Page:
# Is there a difference between averaging individual regressions and including a random effect?

I have a bit of a theoretical question about random effects models and regression. If I have a set of clustered, longitudinal data (say repeated measurements of $$y$$ on a number of different individuals) is there really any difference, aside for adjustments to degrees of freedom, perhaps, to fitting a regression model for each individual and averaging the parameter estimates across models to get an overall average model (i.e. all fixed effects) vs. fitting a model with individual id as a random effect in which each of the individual's observations fall (i.e a mixed model)?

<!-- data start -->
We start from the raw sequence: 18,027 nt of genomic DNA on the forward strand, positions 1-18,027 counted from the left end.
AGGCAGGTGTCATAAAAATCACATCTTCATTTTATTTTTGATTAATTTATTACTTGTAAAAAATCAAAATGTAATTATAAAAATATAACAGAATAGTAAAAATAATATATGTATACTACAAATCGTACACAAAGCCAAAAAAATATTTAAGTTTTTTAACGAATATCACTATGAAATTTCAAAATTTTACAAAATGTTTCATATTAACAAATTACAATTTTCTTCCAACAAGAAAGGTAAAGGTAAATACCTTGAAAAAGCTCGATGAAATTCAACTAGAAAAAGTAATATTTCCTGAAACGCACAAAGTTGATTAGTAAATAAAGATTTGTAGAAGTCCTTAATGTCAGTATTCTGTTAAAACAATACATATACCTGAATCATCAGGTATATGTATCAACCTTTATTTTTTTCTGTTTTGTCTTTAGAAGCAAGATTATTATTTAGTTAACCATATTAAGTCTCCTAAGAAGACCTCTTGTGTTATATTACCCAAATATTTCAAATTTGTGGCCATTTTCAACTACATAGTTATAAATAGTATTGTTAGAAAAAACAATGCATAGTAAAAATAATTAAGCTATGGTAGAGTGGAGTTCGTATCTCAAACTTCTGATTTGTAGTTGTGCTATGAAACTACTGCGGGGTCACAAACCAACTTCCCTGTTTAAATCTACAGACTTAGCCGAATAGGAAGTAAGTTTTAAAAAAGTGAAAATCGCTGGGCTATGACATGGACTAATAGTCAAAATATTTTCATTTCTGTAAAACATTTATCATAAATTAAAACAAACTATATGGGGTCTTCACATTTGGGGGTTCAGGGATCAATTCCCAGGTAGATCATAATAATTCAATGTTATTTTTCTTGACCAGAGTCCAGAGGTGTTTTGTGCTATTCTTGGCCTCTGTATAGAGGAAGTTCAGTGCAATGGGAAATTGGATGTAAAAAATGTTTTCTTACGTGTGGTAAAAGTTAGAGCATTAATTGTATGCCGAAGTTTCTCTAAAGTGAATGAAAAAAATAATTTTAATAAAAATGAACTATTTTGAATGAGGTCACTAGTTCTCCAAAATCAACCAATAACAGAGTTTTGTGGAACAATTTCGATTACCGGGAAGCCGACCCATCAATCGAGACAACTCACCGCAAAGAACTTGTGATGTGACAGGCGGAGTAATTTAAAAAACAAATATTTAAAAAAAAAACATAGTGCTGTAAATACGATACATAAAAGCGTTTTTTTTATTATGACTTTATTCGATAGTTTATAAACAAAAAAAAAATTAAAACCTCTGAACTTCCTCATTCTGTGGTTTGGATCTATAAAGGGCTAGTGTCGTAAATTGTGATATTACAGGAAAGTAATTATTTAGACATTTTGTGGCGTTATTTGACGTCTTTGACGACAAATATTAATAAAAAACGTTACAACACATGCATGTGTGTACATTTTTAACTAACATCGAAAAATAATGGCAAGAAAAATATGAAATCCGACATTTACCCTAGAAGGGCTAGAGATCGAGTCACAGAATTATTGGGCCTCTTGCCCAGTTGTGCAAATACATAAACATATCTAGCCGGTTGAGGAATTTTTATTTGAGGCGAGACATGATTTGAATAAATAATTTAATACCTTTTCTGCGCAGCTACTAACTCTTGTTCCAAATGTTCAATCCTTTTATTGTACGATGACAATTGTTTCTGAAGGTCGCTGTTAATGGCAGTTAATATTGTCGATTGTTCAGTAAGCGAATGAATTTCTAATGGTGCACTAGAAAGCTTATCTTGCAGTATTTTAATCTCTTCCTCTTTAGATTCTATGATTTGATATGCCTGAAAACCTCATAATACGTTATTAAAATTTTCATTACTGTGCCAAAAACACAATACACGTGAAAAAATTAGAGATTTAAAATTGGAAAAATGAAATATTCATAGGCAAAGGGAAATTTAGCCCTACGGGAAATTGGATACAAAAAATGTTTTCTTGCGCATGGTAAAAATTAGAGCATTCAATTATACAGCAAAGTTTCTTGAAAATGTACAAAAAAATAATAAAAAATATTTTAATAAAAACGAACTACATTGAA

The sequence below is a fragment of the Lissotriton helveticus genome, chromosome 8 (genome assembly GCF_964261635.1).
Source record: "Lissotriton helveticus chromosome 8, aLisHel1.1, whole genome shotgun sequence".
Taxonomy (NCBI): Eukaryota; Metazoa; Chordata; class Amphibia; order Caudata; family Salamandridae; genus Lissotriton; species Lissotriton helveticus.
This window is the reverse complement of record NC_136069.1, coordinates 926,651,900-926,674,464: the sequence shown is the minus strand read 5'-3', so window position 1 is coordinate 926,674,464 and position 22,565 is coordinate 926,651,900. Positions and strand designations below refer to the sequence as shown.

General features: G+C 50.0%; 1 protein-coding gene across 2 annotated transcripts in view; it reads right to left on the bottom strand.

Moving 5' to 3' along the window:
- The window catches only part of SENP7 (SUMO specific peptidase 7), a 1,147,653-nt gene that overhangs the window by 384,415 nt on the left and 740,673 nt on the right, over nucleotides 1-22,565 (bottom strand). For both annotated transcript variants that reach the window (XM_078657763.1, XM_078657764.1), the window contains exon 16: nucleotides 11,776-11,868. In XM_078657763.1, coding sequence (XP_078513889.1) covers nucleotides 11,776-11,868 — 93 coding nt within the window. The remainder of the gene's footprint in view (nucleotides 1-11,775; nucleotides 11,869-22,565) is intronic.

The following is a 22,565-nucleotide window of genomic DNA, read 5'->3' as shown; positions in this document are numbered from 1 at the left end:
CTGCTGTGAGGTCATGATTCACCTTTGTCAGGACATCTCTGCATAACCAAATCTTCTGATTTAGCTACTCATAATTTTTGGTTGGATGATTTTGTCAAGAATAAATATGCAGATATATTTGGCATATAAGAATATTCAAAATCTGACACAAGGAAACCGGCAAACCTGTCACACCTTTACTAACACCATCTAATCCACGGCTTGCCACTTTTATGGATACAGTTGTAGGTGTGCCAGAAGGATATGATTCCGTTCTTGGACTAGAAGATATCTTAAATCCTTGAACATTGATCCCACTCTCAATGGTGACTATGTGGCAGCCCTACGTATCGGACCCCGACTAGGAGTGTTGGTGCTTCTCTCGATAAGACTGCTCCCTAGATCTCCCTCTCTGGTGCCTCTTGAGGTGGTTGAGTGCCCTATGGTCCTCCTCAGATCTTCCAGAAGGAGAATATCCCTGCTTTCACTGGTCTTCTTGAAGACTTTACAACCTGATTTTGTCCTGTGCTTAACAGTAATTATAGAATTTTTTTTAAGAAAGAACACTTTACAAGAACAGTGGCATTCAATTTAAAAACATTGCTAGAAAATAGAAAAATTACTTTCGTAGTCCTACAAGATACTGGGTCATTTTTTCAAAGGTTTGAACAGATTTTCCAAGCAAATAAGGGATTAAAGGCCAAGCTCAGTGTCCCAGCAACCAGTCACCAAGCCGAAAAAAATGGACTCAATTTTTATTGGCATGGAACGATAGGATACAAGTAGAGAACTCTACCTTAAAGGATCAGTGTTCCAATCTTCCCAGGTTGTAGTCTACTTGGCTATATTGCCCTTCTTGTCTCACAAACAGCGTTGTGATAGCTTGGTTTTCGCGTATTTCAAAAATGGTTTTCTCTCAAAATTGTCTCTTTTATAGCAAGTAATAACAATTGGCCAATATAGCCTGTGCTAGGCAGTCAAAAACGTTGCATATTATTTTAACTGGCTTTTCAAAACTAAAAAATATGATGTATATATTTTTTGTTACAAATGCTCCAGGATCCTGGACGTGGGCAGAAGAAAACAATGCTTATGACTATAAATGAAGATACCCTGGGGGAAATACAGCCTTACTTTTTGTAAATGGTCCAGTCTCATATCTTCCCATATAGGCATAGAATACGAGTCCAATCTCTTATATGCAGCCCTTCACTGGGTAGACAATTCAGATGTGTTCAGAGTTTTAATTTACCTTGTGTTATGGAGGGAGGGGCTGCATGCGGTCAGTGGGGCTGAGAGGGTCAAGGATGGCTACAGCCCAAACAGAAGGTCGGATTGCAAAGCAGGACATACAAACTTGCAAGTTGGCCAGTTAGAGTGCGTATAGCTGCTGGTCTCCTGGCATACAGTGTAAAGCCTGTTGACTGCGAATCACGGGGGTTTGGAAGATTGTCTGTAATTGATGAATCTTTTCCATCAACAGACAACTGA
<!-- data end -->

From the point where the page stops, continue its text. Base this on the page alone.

Thanks.

• Are you assuming you have an identical number of points per individual, or that you are doing a weighted averaging afterwards? – mkt - Reinstate Monica Jul 21 at 19:53
• Incidentally, your question could also be reframed as: "What's the difference between including individual as a fixed effect vs. a random effect?". And I discuss this a bit in my answer here: stats.stackexchange.com/a/289346/121522 – mkt - Reinstate Monica Jul 21 at 19:55
• @hi, mkt, I should have been more clear that I'm assuming equal sizes or weighted averaging. Thanks for the link. I'll give it a read now. – StatCurious Jul 21 at 20:42
• See Gelman's the Secret Weapon. – kjetil b halvorsen Nov 26 at 2:41